In 1986 about 45,000 acres of Minervois were promoted from V.D.Q.S. (Vins Delimite de Qual¬ite Superieur) rank to "Appellation Controllee". Only the most scru-pulously produced French wines, adhering to strictly defined produc¬tion guidelines, merit this status.

Nature has blessed Chateau de Gourgazaud, which is situated on about 100 acres of some of the fin¬est vineyards in Minervois, with two major quality-contributing fac¬tors: a) The vines grow on hill-sides bearing a southern exposure. Thus they receive maximum sun¬light, which ensures complete ripe¬ness; b) The soil at the domaine has a high manganese content, which imparts to the wines a par¬ticular, distinctive bouquet.

Rhone Valley wine fanciers will find the grapes in this month's import familiar. Complex Mour¬vedre anchors the fruity Grenache, while the firm Carignan and ele¬gant Syrah balance each other in nice harmony.

In the glass the wine exhibits a majestic deep red/purple color. In¬tense aromas of berries, earth and oak engulf the senses. Then, a rich, "plummy" fruitiness drapes the palate. The wine is full, round, smooth and fruity. It finishes dry. Clean, classic blackcurrant and black pepper flavors linger in the aftertaste. This wine is easy on the palate, yet very interesting and complex. Serve at room temperature with grilled porterhouse steak, coq au yin or a fruit and cheese platter.

Cellaring Notes: While this is a wine that can certainly be held for several more years, it is so good now, why wait?

Reviewed by Larry Tepper

#591B Regular Price: $7.75/ea Member Reorder Price: $5.79/ea 25.29% disc. $69.48/case


"Paul, I joined the club to learn about wines and enjoy thoroughly the wines you have sent. The in¬formation is great and educational and I like the way it leans toward the humanist side rather than the technical side. Some of the bottles you have sent to me, however, list interesting information of which I don't understand, Please explain. Residual sugar, Brix, Total acidi¬ty, pH, Alcohol"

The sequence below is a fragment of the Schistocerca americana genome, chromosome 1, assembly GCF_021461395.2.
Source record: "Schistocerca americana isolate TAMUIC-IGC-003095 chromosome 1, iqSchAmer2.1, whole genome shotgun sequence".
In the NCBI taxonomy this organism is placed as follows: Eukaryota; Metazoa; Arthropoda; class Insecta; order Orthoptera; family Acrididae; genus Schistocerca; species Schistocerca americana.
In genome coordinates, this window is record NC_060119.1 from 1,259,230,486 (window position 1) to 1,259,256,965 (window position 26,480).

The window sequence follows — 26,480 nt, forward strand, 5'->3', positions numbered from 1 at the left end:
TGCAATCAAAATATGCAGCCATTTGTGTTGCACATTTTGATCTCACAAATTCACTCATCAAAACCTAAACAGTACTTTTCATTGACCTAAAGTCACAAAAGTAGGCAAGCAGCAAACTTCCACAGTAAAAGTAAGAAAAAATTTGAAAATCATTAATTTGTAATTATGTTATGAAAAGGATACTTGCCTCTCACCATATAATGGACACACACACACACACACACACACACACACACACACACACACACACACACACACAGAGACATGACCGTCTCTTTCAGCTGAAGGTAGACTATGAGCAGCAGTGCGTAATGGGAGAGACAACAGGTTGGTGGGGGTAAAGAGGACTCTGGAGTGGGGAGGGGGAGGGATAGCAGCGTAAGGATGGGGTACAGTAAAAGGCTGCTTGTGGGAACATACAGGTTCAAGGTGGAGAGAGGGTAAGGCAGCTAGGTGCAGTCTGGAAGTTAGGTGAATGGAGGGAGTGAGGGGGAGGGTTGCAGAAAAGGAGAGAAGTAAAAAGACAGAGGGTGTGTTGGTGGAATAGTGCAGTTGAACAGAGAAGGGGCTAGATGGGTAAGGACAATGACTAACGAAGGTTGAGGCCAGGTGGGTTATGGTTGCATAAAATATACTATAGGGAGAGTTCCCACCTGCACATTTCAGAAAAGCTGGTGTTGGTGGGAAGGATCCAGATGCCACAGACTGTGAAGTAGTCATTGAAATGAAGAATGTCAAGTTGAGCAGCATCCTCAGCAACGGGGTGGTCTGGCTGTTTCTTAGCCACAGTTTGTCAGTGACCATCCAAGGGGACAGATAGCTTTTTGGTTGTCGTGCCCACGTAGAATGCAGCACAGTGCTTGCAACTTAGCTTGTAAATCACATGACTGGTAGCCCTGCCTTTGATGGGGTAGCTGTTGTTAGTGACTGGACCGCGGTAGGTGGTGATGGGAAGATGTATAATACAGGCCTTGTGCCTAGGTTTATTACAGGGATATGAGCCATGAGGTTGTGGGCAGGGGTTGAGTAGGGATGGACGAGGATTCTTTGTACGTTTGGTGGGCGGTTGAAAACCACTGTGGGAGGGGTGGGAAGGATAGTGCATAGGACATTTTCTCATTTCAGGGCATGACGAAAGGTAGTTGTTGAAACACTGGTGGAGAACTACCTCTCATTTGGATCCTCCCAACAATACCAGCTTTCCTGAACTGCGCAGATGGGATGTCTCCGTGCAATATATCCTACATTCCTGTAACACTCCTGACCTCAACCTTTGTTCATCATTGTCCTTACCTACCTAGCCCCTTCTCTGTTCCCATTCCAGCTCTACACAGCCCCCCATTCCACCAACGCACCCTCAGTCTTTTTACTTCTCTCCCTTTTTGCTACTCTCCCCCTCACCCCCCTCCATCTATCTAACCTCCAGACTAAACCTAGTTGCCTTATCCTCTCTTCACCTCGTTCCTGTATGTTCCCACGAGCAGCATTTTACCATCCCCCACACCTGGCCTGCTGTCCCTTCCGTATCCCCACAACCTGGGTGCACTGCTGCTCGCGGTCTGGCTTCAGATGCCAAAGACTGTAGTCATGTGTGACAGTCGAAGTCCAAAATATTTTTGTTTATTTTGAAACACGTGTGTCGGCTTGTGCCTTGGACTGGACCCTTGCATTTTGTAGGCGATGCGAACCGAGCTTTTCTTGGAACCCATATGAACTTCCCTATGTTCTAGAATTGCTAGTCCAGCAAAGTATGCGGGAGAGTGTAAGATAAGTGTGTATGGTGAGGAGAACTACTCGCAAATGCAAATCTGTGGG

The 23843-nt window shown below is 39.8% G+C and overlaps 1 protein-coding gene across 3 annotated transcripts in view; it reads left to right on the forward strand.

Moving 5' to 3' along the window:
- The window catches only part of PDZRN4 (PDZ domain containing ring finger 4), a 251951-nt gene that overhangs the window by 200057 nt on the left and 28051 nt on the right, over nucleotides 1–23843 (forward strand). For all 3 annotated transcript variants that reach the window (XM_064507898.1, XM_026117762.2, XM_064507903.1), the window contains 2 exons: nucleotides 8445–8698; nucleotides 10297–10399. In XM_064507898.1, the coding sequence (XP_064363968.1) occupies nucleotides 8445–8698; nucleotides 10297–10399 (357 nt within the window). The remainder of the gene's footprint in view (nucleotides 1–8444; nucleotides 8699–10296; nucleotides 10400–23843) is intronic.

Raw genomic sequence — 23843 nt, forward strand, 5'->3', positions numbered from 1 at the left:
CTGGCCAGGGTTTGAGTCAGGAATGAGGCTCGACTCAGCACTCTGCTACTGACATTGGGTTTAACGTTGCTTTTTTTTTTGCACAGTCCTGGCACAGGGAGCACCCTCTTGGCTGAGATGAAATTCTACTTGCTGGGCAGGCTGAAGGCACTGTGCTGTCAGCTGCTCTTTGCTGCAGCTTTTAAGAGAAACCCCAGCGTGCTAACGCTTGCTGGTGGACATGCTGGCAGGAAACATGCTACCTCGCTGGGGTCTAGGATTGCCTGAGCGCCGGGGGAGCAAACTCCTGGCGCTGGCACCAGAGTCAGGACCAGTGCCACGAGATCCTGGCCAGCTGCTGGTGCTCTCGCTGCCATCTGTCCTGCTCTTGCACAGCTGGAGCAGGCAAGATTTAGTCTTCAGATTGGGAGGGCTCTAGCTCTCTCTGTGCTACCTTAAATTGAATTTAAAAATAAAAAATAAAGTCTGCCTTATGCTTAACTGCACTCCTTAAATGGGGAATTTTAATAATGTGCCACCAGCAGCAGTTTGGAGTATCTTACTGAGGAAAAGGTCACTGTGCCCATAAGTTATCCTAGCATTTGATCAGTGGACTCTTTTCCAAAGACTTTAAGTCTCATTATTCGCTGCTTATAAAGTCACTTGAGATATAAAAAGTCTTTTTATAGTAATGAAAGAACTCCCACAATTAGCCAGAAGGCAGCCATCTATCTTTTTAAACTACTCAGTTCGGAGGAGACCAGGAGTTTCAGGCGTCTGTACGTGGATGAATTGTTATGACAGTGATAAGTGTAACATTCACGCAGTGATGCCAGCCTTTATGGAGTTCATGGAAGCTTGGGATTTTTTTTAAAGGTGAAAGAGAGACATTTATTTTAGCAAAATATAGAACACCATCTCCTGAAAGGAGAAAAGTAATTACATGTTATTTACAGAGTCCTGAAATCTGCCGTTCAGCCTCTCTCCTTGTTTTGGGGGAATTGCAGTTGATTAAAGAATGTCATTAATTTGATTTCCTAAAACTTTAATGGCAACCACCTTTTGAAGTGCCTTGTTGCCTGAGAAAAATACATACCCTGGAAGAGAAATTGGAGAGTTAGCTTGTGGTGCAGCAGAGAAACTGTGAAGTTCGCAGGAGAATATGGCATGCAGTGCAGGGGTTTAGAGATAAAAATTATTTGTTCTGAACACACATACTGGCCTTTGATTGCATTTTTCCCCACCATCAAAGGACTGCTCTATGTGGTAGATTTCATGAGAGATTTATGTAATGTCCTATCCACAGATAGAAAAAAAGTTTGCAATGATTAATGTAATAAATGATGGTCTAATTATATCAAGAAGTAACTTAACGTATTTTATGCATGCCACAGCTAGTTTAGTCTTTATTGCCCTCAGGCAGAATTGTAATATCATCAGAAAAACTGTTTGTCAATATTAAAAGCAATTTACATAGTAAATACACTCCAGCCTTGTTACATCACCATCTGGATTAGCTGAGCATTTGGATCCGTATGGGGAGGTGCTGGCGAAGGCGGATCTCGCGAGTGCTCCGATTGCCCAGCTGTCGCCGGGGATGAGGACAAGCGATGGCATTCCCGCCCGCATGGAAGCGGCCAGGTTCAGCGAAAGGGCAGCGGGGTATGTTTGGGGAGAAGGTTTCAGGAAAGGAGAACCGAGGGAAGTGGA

Thank-you very much for your supportive comments and enthu¬siasm! Yes, we do tend to stay away from technical jargon, as it can be quite confusing at times. But in the interest of clearing up these matters for you, we'll define some of the terms commonly found on wine labels.

Residual Sugar (often ab-breviated "R.S.") is the amount of natural grape sugar remaining in the wine at the end of fermentation (the process, which is conducted by yeast, of converting sugar into alcohol). 1% R.S. is barely per¬ceptible to most people, while 2.5% to 4% tastes fairly fruity. A wine containing 6% R.S. and above is a sweet wine.

Brix (pronounced "bricks") is a term describing the percentage of sugar in the grape juice at the time of harvest. A high Brix (well above 20 degrees) yields a wine, depending upon when fermenta¬tion ceases, which will be either high in alcohol content or high in residual sugar. If fermentation is stopped before all the grape sugar has been converted into alcohol, there will be a certain degree of re¬sidual sugar, as above, with low to moderate alcohol content in the fin¬ished wine. If the wine ferments out dry, the alcohol will be higher, with but a trace of residual sugar.

Total Acidity describes the amount of fruit acids remaining in the wine after the vinification (the wine-making process). A wine with low acidity will taste "flat" whereas one with too high an acid level will be unpleasantly tart. Ac¬ceptable levels are generally from about .6% to just over 1%. Prop¬er acid content not only gives the wine its "zing", but also figures majorly in its ageing potential.

pH also refers to the wine's acidity. Some acids are simply more acidic than others. Water with a completely neutral acidity rates a 7 on the pH scale. The low¬er the pH rating, the higher the ac¬idic character of the substance in question. Wines generally run in the 3.20 to 3.70 range. Wines with a high pH (low acid) are more subject to spoilage and generally will not age as well as those with a low pH (high acid). A wine lack¬ing in acid will taste dull.

Alcohol (stated as a percent-age of the wine's volume) spans from 7% - 10% (German wines), to 11% - 13.5% (table wines), to 17% - 20% (fortified wines).

Sound wines contain the above elements in proper balance with each other. That can easily be dis¬covered in the lab, but the bottom line is, "Hey, how does it taste?"


A report on how previous Wine of the Month Club Selections are faring with age. Obtained from actual tastings of wines under cellar conditions and/or vintner, importer or wholesaler surveys.

May 1987 R. Chianti Clasico, Rsrva. '69. Fossi. Doing fine here. Use. W. Sonoma Vintage White '85. Geyser Pk. Oxidized Use.

May 1988 R. Zinfandel,'84. Hallmark Cellars. Peaked but holding. Use W. Chardonnay,'86. La Jolie. Austere. Use.

May 1989 R. Petit Sirah,'88. Cilurzo. Fruit is gone. Use. W. Orvieto Classico,'87. Bigi. Losing its fruit. Oxidizing. Use.

May 1990 R. Merlot,'87. Columbia. Doing very well. Complexing. Keep or use. W. Lee Poo Yee, NV. Armand Roux. Nice melding of flavors. Use.